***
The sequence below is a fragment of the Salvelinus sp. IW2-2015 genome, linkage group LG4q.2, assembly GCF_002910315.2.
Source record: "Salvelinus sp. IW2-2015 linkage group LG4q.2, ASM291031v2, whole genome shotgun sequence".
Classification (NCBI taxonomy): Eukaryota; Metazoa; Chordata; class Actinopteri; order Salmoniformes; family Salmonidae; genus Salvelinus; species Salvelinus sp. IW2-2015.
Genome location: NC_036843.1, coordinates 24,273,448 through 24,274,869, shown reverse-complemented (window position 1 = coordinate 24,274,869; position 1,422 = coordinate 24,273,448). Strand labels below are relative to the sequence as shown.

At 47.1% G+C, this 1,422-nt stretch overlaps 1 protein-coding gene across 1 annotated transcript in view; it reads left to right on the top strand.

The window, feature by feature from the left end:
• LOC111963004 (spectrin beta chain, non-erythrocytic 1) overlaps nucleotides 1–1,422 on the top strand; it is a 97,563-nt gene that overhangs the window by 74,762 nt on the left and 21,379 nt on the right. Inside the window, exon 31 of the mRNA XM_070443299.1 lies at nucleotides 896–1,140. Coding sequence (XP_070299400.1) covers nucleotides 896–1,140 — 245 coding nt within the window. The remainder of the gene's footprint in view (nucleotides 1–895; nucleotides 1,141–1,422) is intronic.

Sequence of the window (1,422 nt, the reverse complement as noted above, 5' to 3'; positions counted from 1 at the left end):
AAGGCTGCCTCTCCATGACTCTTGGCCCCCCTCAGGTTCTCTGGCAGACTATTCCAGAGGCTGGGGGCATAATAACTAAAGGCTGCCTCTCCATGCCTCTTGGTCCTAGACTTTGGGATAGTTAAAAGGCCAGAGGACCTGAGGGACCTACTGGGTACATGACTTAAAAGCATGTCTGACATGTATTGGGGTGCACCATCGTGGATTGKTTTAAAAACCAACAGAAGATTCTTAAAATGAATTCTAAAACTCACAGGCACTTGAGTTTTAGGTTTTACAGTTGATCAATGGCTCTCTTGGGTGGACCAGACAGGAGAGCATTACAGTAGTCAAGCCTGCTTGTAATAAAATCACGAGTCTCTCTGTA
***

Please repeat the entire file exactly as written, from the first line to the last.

The sequence below is a fragment of the Salvelinus sp. IW2-2015 genome, linkage group LG4q.2, assembly GCF_002910315.2.
Source record: "Salvelinus sp. IW2-2015 linkage group LG4q.2, ASM291031v2, whole genome shotgun sequence".
Classification (NCBI taxonomy): Eukaryota; Metazoa; Chordata; class Actinopteri; order Salmoniformes; family Salmonidae; genus Salvelinus; species Salvelinus sp. IW2-2015.
Genome location: NC_036843.1, coordinates 24,273,448 through 24,274,869, shown reverse-complemented (window position 1 = coordinate 24,274,869; position 1,422 = coordinate 24,273,448). Strand labels below are relative to the sequence as shown.

At 47.1% G+C, this 1,422-nt stretch overlaps 1 protein-coding gene across 1 annotated transcript in view; it reads left to right on the top strand.

The window, feature by feature from the left end:
• LOC111963004 (spectrin beta chain, non-erythrocytic 1) overlaps nucleotides 1–1,422 on the top strand; it is a 97,563-nt gene that overhangs the window by 74,762 nt on the left and 21,379 nt on the right. Inside the window, exon 31 of the mRNA XM_070443299.1 lies at nucleotides 896–1,140. Coding sequence (XP_070299400.1) covers nucleotides 896–1,140 — 245 coding nt within the window. The remainder of the gene's footprint in view (nucleotides 1–895; nucleotides 1,141–1,422) is intronic.

Sequence of the window (1,422 nt, the reverse complement as noted above, 5' to 3'; positions counted from 1 at the left end):
AAGGCTGCCTCTCCATGACTCTTGGCCCCCCTCAGGTTCTCTGGCAGACTATTCCAGAGGCTGGGGGCATAATAACTAAAGGCTGCCTCTCCATGCCTCTTGGTCCTAGACTTTGGGATAGTTAAAAGGCCAGAGGACCTGAGGGACCTACTGGGTACATGACTTAAAAGCATGTCTGACATGTATTGGGGTGCACCATCGTGGATTGKTTTAAAAACCAACAGAAGATTCTTAAAATGAATTCTAAAACTCACAGGCACTTGAGTTTTAGGTTTTACAGTTGATCAATGGCTCTCTTGGGTGGACCAGACAGGAGAGCATTACAGTAGTCAAGCCTGCTTGTAATAAAATCACGAGTCTCTCTGTA